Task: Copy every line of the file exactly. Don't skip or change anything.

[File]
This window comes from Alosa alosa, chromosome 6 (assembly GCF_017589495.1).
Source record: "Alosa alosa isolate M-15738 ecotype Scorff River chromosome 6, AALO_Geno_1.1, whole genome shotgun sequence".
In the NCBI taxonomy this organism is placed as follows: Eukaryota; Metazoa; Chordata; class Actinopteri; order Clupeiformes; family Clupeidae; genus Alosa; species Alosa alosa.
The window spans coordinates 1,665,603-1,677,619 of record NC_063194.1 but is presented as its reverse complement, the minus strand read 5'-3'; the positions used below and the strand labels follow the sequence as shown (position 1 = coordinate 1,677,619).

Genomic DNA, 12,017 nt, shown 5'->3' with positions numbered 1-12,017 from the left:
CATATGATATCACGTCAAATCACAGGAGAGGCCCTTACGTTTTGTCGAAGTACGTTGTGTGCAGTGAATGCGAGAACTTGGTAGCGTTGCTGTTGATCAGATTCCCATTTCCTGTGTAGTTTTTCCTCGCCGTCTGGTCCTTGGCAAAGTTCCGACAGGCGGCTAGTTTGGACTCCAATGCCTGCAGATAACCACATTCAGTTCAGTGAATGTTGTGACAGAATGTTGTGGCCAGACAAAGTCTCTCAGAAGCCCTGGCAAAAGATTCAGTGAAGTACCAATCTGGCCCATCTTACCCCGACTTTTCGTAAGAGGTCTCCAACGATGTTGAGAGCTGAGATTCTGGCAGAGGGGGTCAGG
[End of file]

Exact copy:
This window comes from Alosa alosa, chromosome 6 (assembly GCF_017589495.1).
Source record: "Alosa alosa isolate M-15738 ecotype Scorff River chromosome 6, AALO_Geno_1.1, whole genome shotgun sequence".
In the NCBI taxonomy this organism is placed as follows: Eukaryota; Metazoa; Chordata; class Actinopteri; order Clupeiformes; family Clupeidae; genus Alosa; species Alosa alosa.
The window spans coordinates 1,665,603-1,677,619 of record NC_063194.1 but is presented as its reverse complement, the minus strand read 5'-3'; the positions used below and the strand labels follow the sequence as shown (position 1 = coordinate 1,677,619).

Genomic DNA, 12,017 nt, shown 5'->3' with positions numbered 1-12,017 from the left:
CATATGATATCACGTCAAATCACAGGAGAGGCCCTTACGTTTTGTCGAAGTACGTTGTGTGCAGTGAATGCGAGAACTTGGTAGCGTTGCTGTTGATCAGATTCCCATTTCCTGTGTAGTTTTTCCTCGCCGTCTGGTCCTTGGCAAAGTTCCGACAGGCGGCTAGTTTGGACTCCAATGCCTGCAGATAACCACATTCAGTTCAGTGAATGTTGTGACAGAATGTTGTGGCCAGACAAAGTCTCTCAGAAGCCCTGGCAAAAGATTCAGTGAAGTACCAATCTGGCCCATCTTACCCCGACTTTTCGTAAGAGGTCTCCAACGATGTTGAGAGCTGAGATTCTGGCAGAGGGGGTCAGG